When you are young and traits that are part of who you are receive negative reactions from people- especially from parents and teachers- it can very quickly erode your sense of confidence and well-being. This, in turn, creates a perfect storm for self-loathing and depression.

Unfortunately, the mixed message society gives out about autism can lead to shame about your neurology, and in turn, you may form unconscious beliefs that you are not worthy of love.

“When you grown up hearing that autism is a disease, how else can you feel about yourself?"

I’m not on the autism spectrum, but I’ve heard and read this statement from others.

The antidote to this specific type of shame is to connect with others who accept, understand, and empower you.

Join the Thrive with Aspergers community, our closed Facebook group. Or find a different one, if you need to.

Follow autism/Aspergers men and women bloggers who uplift and empower: SRSalas, Cynthia Kim, Shawna, John Elder Robison, Gavin Ballard, and Amy Sequenzia are just a few who come to mind.

C) Begin to tell your story to those you trust.

Perhaps you can start your own blog, writing about your experiences, like M Kelter and Invisible Strings. Or write your story in a journal and share it with a trusted friend, or with a counselor. Don’t share your story with just anyone, but rather with someone who will understand.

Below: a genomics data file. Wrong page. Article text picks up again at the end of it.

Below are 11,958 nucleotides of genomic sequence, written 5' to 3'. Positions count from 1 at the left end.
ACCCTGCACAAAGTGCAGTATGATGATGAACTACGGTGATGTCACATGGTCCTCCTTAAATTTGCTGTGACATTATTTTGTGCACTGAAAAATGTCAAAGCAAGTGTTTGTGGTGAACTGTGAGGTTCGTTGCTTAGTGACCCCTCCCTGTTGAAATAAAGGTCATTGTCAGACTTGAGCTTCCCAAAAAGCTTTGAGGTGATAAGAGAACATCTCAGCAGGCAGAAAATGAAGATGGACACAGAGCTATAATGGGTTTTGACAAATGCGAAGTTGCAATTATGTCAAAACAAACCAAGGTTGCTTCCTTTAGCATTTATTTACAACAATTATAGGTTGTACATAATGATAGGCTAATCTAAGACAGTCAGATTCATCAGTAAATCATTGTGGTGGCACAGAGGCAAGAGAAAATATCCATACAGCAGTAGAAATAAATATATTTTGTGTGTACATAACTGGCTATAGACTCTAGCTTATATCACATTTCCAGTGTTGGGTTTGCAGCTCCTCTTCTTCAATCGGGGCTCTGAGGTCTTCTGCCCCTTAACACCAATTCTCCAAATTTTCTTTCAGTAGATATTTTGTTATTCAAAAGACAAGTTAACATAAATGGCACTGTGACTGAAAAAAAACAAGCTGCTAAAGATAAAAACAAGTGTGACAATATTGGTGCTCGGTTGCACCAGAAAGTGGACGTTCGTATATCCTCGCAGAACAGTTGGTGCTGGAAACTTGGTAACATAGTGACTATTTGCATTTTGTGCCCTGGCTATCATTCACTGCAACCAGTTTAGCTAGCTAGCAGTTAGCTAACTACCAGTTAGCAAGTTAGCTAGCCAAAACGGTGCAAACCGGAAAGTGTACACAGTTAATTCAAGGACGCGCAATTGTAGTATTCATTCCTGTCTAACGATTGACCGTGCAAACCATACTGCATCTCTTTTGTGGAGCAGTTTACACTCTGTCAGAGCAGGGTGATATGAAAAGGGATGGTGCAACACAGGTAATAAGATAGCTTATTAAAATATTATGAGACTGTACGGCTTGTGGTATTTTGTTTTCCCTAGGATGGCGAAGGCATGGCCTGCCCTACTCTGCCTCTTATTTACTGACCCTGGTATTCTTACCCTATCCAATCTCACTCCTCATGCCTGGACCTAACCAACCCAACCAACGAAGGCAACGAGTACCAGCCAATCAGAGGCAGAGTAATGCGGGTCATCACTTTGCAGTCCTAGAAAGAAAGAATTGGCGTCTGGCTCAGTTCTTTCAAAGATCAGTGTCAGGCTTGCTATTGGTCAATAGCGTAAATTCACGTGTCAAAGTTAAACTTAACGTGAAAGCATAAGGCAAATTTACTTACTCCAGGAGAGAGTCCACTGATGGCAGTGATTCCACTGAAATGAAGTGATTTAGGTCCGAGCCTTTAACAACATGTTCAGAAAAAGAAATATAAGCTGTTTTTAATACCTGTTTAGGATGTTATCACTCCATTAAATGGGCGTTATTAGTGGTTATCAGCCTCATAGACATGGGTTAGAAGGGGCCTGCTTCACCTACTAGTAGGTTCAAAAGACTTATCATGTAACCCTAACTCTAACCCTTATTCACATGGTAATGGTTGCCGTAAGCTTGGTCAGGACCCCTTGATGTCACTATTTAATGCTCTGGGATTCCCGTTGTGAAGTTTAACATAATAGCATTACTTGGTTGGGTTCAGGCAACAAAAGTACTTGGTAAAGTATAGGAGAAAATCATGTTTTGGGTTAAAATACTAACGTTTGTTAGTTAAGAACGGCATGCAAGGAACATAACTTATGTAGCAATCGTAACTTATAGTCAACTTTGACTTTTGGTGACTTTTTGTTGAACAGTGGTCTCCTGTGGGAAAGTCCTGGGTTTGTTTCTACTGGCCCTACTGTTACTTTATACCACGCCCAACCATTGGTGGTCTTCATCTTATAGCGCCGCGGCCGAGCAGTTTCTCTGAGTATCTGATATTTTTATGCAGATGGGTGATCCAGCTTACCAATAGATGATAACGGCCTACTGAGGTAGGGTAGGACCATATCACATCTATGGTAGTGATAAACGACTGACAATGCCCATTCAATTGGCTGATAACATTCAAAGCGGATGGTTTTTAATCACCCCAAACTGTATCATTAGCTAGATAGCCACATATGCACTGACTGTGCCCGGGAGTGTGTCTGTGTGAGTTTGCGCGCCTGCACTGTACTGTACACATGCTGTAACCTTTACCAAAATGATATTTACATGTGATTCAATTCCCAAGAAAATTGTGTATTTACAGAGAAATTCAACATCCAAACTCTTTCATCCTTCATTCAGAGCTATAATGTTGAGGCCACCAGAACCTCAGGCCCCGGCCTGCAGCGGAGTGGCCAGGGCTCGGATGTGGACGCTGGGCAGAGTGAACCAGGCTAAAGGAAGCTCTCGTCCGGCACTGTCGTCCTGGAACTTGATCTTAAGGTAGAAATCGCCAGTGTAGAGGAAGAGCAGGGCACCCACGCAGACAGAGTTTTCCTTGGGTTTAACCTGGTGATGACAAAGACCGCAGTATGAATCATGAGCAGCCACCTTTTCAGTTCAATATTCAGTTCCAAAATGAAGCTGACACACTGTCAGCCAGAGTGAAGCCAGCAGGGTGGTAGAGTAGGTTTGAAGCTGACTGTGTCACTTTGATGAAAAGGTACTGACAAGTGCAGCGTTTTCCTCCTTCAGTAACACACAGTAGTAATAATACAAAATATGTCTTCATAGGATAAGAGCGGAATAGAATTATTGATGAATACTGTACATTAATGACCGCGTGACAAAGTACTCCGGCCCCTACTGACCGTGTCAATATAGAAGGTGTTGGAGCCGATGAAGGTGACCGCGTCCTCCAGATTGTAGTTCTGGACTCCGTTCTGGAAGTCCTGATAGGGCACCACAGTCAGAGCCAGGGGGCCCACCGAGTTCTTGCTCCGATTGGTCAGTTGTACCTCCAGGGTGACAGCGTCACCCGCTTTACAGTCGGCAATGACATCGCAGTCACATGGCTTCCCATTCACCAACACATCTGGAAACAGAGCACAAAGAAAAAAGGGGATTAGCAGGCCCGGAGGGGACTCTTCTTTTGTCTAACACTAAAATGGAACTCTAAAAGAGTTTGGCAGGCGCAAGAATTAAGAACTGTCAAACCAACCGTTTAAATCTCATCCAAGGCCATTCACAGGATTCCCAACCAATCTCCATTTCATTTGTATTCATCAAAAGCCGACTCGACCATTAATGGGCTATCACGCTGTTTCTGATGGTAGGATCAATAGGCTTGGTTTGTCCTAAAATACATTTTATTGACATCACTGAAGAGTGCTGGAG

Shame diminishes as we tell our story to those who will listen to and affirm us.

2. Use the Notice, Redirect, and Repeat Technique.

Again, I’m borrowing from Dr. Duana Welch, PhD, from her chapter called, Love Yourself Into a Great Relationship.

Start paying attention to the negative things you may think about or say to yourself.

Notice, rather than beat yourself up about having the thoughts.

For example, suppose a person grew up being called a loser and idiot by his parents. Now, in the present, he notices himself berating himself if he makes even the smallest mistake at work.

Having read about this method, he works to Redirect his inner critic by saying, “I did make a mistake, but I can learn from it and correct it. I’m human, and I can have space to grow.”

Repeat. Every time self-defeating and derogatory thoughts come up, notice them, redirect them, and repeat. Over time, you’ll be treating yourself as the worthwhile person you are.